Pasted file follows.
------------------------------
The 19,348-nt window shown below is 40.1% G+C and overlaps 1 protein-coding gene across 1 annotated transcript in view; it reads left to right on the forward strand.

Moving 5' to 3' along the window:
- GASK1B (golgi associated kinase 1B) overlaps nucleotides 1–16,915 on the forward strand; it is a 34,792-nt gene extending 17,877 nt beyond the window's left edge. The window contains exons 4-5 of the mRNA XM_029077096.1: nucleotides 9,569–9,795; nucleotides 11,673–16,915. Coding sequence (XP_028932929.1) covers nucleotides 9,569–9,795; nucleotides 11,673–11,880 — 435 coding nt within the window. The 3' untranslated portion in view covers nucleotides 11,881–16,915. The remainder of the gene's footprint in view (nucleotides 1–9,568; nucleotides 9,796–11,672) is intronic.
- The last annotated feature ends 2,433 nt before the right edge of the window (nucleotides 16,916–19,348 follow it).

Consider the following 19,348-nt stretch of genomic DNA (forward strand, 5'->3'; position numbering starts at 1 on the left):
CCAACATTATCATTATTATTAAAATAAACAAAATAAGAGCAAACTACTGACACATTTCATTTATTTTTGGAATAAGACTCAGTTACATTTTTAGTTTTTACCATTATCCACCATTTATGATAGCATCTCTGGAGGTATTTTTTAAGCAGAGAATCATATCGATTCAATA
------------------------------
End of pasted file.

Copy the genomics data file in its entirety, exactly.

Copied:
The 19,348-nt window shown below is 40.1% G+C and overlaps 1 protein-coding gene across 1 annotated transcript in view; it reads left to right on the forward strand.

Moving 5' to 3' along the window:
- GASK1B (golgi associated kinase 1B) overlaps nucleotides 1–16,915 on the forward strand; it is a 34,792-nt gene extending 17,877 nt beyond the window's left edge. The window contains exons 4-5 of the mRNA XM_029077096.1: nucleotides 9,569–9,795; nucleotides 11,673–16,915. Coding sequence (XP_028932929.1) covers nucleotides 9,569–9,795; nucleotides 11,673–11,880 — 435 coding nt within the window. The 3' untranslated portion in view covers nucleotides 11,881–16,915. The remainder of the gene's footprint in view (nucleotides 1–9,568; nucleotides 9,796–11,672) is intronic.
- The last annotated feature ends 2,433 nt before the right edge of the window (nucleotides 16,916–19,348 follow it).

Consider the following 19,348-nt stretch of genomic DNA (forward strand, 5'->3'; position numbering starts at 1 on the left):
CCAACATTATCATTATTATTAAAATAAACAAAATAAGAGCAAACTACTGACACATTTCATTTATTTTTGGAATAAGACTCAGTTACATTTTTAGTTTTTACCATTATCCACCATTTATGATAGCATCTCTGGAGGTATTTTTTAAGCAGAGAATCATATCGATTCAATA